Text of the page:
This past year, viz media pulled off a first for the non-Japan manga industry. I’m referring to Shonen Jump Alpha, a digital “magazine” offering same-week release of the chapters of some 11 Weekly Shonen Jump manga. It’s pretty cool, and at 26$/year for 48 issues (and a buck per back issue), it’s not a totally unreasonable subscription fee. But that specific business model, one of same-week releases for official translations, is unfortunately not something that’s likely to be transferable to the majority of manga. Especially seinen and josei series with smaller fanbases. If you’ve ever wondered if the manga translation industry will catch up to where the anime industry is now with simulcasts, this article discusses the depressing reality of the situation and why such an outcome is relatively unlikely.
The biggest problem with bringing over all the manga in Japan is that there are a lot of them, and not just because manga has a longer history. The demand curves for manga and anime are basically flipped while crossing the Pacific. Here, manga is a niche offshoot of anime fandom. There, manga is by far the more popular (and commercially superior) medium.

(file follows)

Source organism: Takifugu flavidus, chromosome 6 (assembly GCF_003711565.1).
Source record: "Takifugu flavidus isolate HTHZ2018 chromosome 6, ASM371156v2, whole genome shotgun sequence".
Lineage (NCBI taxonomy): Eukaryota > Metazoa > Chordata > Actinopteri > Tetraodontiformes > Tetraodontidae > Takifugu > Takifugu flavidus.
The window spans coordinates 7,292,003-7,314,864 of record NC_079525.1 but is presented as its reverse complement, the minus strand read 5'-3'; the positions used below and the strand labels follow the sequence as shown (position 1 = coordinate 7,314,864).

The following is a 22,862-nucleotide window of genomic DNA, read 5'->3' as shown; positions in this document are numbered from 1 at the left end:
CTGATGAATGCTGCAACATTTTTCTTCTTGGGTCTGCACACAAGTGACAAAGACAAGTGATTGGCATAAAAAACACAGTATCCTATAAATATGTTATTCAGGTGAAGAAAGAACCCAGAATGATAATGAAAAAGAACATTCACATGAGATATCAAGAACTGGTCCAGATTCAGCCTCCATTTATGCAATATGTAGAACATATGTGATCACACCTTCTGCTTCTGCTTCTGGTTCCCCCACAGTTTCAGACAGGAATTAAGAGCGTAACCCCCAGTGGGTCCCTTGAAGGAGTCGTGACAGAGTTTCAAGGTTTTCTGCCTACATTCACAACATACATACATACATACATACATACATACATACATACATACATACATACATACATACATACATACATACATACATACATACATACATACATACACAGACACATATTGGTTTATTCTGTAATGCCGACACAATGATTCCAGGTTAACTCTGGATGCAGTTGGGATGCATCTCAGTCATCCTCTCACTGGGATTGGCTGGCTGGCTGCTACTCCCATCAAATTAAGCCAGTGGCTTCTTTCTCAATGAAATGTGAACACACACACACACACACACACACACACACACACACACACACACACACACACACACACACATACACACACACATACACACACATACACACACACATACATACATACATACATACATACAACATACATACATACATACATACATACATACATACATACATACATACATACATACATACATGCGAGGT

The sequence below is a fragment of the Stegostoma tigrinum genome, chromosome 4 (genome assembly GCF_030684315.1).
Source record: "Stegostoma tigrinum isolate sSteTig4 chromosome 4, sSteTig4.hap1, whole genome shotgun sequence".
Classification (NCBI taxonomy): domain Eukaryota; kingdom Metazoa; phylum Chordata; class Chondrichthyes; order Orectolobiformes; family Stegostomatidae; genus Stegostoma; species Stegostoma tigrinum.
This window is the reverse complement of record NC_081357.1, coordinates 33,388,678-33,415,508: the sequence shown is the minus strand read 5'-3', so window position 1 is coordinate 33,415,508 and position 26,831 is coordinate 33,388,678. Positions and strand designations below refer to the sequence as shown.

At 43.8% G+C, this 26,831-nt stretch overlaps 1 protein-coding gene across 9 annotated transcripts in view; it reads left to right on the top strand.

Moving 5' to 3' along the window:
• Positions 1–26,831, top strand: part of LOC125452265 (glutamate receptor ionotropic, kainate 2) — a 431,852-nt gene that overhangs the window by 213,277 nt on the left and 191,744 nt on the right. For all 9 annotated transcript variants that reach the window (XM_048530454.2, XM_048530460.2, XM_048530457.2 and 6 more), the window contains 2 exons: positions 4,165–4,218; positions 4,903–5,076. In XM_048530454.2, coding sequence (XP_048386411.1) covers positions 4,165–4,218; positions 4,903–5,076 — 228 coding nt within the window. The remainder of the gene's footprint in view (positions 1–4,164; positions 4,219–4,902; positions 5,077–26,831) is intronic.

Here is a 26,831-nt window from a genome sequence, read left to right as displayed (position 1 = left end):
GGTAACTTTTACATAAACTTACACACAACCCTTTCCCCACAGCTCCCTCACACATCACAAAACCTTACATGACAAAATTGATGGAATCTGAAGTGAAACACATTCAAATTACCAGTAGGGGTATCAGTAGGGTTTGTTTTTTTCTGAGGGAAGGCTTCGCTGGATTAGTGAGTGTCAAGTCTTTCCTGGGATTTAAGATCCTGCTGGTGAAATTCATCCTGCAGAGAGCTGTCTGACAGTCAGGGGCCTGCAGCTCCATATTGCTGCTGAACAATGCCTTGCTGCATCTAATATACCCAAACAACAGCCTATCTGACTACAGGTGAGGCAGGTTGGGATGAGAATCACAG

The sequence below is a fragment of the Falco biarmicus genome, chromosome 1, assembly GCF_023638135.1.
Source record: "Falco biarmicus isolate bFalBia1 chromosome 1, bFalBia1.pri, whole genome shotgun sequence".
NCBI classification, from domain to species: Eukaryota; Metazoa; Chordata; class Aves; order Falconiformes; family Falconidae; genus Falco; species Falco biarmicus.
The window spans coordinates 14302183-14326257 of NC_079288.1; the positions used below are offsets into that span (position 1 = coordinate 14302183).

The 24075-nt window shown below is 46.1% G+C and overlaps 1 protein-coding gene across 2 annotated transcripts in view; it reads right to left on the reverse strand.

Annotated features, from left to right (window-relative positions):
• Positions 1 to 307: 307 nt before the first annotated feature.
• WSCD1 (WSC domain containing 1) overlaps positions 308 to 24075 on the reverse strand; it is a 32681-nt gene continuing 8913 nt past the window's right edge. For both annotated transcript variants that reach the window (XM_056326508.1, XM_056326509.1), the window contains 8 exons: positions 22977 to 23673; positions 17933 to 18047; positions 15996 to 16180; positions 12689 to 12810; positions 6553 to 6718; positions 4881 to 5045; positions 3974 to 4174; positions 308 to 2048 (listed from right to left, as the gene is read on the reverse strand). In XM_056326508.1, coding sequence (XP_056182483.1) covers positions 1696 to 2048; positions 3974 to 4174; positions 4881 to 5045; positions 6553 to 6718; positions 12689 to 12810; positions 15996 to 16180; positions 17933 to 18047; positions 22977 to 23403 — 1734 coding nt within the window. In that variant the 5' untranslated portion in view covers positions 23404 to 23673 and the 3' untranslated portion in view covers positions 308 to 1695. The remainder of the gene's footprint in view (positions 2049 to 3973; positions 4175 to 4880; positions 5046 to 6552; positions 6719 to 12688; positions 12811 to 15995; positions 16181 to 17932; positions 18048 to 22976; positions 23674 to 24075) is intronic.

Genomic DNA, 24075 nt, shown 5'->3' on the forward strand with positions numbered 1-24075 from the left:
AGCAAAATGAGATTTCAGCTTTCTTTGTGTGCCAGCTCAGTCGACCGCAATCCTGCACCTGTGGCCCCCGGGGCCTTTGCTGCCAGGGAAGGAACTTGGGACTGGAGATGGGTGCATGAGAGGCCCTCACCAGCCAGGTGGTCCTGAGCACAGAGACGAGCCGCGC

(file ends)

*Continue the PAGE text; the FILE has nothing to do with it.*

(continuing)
Consider this: the best-selling TV anime in the Blu-Ray Era, Madoka Magica, sold about 70,000 copies per volume over 6 volumes, each costing about 7000 yen. That works out to a total gross profit of roughly 2.94 billion yen. A fair chunk of change. But compare the most recent volume of One Piece (v71, as of this writing) has sold over 2.6 volumes over 5 weeks, and will probably sell more. At a rough per-volume cost of 500 yen, that’s 1.3 billion yen on a volume that still has yet to exhaust itself. It takes all of 3 volumes for One Piece to eclipse the sales of the anime with the highest sales mark in 15 years.
Most anime don’t sell as well as Madoka, but most manga don’t sell as well as One Piece. Let’s take a more reasonable example, with a manga selling 100,000 volumes and a 1-cour anime (6 disks) anime selling 3000 volumes at the profit line. Assuming the same prices as the prior example, the profit-line anime grosses 126 million yen total. The decent-selling manga grosses 50,000,000 yen per volume. Again, it takes roughly 3 volumes for a respectable manga to eclipse the sales of a profitable anime, or less time than it takes for said anime to get a full home video release. That’s before factoring in the relative cost of producing 12 episodes worth of color animation compared to producing 600-ish pages of black-and-white manga. All this makes manga a much more favorable economic proposition, and is why even most modern anime (even the originals) will have at least one related manga.